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The attempt to develop and understand materials with new and useful properties is perhaps the most fundamental of all scientific endeavors; the use of the terms "stone age," "bronze age," and "iron age" is indicative of the value of materials to society, and the extent to which a society is defined by the materials it uses. Recent years have demonstrated this point more firmly than ever before as materials such as aluminum, teflon, and silicon have found their way into every aspect of our lives. Most recently, condensed matter science has engendered a new and compelling member in this progression: artificially structured materials.

Comprised of amorphous metals, granular materials, metastable crystalline alloys, superlattices, etc., artificially structured materials have grown rapidly in importance during the last decade. There is an underlying reason for the widespread interest in these materials. They each offer one or more degrees of freedom not found in ordinary materials--degrees of freedom over which the investigator has a great deal of control. Using this capability, a researcher may tailor a new material to meet his or her needs--either for the investigation of fundamental phenomena or to effect some practical application. For fundamental studies, we may tailor the material to suppress some well known phenomenon; this allows us to study subtle effects which are usually overshadowed in natural materials. For applications, the properties of the material may be tailored to suit some technological need.

Artificially Structured Materials

In my research, I study the magnetic properties of artificially structured materials (ASM's). For now, I will focus on amorphous metals, also known as metallic glasses. Metallic glasses are metals (they conduct electricity, and may be magnetic) yet they are also glasses. That is, they have no crystal structures, and thus share some of the properties normally associated with glass. Some display a great resistance to corrosion, and many are brittle compared to other metals. These materials are interesting both as the subjects of fundamental research (for example, on the origins of magnetism and electrical conductivity) and because they have many technological applications. For instance, metallic glasses are now being used to improve the efficiency of power distribution transformers.*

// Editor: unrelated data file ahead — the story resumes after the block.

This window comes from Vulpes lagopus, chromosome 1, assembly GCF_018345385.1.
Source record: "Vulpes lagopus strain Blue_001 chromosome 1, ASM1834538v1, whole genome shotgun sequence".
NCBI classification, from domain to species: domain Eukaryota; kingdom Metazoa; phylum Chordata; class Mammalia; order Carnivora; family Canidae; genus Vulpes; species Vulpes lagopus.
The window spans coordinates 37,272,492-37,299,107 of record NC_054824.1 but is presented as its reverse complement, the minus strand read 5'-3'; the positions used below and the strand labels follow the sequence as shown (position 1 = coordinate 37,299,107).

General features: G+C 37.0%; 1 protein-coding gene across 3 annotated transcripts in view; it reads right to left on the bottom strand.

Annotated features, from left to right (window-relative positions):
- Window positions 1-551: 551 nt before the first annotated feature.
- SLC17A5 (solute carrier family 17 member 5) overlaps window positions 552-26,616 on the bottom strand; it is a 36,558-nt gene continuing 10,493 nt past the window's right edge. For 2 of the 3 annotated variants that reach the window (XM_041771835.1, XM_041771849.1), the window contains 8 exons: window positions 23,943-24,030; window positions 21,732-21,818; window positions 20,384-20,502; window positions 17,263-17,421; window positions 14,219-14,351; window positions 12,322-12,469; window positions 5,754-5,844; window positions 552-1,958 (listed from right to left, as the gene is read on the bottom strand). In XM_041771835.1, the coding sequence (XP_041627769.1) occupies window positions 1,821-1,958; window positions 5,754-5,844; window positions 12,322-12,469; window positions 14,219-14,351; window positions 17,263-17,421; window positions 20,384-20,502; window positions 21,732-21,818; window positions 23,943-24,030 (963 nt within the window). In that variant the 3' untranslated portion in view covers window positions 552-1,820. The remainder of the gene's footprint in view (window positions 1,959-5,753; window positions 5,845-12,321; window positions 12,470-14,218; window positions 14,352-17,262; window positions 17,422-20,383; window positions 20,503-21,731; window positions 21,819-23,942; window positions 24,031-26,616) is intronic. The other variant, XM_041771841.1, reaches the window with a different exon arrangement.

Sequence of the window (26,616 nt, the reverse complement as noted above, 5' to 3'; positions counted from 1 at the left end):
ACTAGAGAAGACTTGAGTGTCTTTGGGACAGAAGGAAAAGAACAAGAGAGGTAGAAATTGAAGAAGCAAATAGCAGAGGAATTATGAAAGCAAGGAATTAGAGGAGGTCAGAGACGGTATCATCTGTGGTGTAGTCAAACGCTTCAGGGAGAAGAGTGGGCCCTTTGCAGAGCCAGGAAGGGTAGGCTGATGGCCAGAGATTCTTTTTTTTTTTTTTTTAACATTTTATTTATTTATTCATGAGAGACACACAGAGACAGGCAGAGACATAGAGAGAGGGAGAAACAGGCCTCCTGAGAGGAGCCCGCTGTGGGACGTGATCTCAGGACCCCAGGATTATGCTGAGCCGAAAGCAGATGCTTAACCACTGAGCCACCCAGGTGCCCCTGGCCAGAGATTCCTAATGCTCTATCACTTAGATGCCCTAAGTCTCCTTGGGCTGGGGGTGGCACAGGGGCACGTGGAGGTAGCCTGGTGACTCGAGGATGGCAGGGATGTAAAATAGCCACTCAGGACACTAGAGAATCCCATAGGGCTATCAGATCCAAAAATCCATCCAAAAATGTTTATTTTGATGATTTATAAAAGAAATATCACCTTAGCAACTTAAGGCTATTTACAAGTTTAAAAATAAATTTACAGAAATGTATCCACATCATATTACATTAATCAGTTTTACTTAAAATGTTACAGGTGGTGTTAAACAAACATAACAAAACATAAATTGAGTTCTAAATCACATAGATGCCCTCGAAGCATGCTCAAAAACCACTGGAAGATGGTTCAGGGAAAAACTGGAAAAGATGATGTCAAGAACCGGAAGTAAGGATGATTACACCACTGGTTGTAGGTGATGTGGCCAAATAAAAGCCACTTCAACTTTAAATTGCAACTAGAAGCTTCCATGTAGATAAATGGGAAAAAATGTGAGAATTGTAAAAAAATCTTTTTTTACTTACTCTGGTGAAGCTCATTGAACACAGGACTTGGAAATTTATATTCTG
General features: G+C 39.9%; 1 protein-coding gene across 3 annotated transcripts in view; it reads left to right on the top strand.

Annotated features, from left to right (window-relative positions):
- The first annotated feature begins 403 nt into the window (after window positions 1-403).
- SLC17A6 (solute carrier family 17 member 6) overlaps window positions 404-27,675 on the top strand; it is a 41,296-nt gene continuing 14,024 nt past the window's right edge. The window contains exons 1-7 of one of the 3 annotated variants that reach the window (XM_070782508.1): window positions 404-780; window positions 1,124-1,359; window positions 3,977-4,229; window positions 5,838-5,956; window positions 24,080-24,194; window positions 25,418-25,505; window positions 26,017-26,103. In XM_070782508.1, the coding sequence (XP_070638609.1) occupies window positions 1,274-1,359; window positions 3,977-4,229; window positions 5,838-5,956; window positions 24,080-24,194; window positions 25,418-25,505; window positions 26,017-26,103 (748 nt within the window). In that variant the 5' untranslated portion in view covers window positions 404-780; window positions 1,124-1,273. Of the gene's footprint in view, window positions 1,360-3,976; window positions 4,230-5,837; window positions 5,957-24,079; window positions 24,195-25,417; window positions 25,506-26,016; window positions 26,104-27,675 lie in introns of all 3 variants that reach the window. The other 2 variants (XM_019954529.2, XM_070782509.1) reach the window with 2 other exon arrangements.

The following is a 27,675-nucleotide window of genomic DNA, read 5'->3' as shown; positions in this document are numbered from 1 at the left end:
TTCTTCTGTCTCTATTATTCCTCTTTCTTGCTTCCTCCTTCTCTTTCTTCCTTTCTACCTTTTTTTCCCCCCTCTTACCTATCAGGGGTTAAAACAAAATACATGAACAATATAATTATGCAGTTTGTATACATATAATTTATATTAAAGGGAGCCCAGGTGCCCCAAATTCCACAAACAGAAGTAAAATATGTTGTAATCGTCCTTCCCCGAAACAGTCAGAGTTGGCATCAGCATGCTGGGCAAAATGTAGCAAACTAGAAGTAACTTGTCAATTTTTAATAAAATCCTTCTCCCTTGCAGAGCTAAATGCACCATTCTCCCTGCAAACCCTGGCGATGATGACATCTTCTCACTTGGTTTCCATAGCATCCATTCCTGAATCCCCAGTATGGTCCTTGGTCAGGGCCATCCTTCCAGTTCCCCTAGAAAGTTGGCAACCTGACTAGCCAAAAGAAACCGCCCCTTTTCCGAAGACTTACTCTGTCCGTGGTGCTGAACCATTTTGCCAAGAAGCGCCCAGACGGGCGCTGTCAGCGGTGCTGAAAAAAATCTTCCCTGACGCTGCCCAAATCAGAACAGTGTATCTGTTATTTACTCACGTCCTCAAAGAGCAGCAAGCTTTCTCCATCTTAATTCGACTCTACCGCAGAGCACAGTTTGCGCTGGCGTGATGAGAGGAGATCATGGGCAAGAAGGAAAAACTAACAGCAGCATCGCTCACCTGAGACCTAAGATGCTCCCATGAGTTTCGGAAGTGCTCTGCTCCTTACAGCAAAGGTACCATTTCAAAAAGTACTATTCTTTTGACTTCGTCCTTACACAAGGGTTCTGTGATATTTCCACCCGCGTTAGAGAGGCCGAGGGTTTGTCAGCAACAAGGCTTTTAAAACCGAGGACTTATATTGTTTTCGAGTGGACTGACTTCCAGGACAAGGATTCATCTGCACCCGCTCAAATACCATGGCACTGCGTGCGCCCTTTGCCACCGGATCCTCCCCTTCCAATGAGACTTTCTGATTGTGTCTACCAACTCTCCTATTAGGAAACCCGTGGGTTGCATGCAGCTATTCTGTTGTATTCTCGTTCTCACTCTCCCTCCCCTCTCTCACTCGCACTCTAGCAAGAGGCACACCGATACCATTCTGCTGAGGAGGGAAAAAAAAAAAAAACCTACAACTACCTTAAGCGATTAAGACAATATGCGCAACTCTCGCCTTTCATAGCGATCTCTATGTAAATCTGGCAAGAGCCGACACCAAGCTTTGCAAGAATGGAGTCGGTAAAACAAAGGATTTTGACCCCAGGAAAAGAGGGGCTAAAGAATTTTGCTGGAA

As an example, let me turn to metallic glasses again. Because the atoms do not have to lie on an orderly crystal lattice, it is possible to make mixtures of different metals (alloys) which cannot be made in crystalline form thus the composition is a degree of freedom that the researcher can control. Also, by heating the metallic glass, it is often possible to partially crystallize the material. By changing the amount of heat, the degree of crystallinity is also controllable. This process is used to fine tune the metallic glass used in high frequency transformers. These are similar to the power transformers mentioned earlier, but are smaller and are used in high speed electronics.

Other examples of ASM's include multilayered structures, quaicrystals, and granular metals. I cannot discuss all of these here, so I will focus on multilayers, which are atomic level "club sandwiches." These structures contain alternating layers of two or more elements. These layers are extremely thin--sometimes only a few atoms across. In this case, the degrees of freedom include the compositions and thicknesses of the layers. Structures such as these are now used as read head elements in high-capacity hard disk drives. They have also been used in fundamental studies, as a means of understanding the transition from two dimensional to three dimensional behavior. Other applications include the velocity sensors that are used in antilock brakes.

* These are the transformers that convert high voltage electricity in power lines to 120 and 240 V power used in people's homes. They usually look like a big cylindrical can located at the top of a telephone pole, or like a large green box on a concrete pad near the edge of a property.

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